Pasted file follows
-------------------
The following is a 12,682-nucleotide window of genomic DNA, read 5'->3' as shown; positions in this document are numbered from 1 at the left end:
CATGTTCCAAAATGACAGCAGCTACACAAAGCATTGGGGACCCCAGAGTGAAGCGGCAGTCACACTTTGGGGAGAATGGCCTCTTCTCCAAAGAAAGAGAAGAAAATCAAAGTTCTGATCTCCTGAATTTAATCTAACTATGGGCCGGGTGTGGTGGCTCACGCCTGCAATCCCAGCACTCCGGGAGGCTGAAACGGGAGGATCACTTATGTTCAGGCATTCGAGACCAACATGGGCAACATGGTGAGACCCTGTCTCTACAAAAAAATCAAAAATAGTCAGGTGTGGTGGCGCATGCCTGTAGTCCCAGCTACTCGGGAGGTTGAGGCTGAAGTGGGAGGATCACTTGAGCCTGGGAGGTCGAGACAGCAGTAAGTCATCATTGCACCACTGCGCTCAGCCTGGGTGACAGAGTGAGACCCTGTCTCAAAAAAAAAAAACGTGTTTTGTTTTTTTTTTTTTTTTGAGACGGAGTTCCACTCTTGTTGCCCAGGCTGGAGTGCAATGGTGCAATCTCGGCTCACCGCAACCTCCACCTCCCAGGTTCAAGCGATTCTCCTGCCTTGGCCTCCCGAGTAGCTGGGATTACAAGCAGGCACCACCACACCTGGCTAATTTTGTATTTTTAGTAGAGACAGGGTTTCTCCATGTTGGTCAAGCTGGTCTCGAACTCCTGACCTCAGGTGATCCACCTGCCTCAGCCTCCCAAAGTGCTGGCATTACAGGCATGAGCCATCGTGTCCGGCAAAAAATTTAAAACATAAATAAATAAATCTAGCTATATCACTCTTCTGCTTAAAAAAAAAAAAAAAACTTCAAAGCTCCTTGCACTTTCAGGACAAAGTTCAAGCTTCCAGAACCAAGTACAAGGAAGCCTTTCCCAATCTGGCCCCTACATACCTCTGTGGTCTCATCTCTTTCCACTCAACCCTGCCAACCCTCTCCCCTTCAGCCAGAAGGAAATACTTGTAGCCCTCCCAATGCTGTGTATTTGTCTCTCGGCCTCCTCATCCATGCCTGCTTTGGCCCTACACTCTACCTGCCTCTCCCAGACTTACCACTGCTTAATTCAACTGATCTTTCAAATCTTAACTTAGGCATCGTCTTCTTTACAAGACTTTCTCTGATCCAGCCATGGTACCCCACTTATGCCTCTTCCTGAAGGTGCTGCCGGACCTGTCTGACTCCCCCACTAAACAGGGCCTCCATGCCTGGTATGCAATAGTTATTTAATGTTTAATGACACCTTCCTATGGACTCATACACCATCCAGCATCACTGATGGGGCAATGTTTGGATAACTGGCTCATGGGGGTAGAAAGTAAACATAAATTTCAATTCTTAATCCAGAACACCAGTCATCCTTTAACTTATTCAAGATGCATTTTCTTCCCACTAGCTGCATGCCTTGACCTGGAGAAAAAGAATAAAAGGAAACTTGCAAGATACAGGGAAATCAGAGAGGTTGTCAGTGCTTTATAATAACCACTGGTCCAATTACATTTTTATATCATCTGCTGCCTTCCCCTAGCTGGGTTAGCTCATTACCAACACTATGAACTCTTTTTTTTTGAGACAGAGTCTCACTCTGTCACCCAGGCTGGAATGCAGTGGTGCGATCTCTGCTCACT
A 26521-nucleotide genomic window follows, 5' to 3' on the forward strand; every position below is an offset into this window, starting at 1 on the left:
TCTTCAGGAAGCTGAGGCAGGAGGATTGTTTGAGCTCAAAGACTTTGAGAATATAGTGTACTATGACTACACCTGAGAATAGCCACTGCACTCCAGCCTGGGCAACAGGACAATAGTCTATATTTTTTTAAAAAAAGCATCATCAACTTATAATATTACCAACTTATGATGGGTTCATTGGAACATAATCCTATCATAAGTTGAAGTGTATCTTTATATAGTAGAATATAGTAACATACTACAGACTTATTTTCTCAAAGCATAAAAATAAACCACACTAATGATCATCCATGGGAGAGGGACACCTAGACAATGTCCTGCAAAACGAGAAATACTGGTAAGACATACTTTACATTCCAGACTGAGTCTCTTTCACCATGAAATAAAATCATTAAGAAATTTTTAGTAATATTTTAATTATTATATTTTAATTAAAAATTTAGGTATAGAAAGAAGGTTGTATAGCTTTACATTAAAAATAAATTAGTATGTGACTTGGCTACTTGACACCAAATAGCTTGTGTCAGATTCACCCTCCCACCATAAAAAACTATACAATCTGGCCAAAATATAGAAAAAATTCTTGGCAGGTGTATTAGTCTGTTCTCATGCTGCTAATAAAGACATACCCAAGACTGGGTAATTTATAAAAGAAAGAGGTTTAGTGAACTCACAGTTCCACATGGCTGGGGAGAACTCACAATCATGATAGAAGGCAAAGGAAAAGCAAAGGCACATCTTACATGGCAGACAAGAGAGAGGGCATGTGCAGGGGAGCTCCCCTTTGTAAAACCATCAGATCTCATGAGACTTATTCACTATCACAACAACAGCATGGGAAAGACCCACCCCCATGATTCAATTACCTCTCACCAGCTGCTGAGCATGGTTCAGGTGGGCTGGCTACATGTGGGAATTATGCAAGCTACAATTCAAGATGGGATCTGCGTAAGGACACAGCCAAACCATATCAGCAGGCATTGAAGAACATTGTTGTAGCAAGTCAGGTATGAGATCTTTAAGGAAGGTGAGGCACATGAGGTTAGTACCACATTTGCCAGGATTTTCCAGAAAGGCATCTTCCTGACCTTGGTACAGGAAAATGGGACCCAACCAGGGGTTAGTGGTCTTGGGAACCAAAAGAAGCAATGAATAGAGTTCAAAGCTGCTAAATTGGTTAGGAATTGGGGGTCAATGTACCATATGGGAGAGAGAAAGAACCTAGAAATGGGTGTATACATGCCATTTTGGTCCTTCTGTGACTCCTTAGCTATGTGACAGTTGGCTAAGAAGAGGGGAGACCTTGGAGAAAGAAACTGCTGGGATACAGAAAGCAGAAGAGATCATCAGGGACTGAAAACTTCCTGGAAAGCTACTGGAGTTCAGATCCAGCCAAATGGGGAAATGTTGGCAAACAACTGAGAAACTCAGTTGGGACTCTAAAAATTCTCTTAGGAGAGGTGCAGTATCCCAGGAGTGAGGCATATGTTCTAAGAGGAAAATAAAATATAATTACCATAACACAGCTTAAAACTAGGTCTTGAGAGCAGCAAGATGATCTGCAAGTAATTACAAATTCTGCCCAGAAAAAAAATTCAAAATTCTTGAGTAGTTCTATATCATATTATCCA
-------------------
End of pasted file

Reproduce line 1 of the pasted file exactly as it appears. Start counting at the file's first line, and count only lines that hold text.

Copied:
The following is a 12,682-nucleotide window of genomic DNA, read 5'->3' as shown; positions in this document are numbered from 1 at the left end: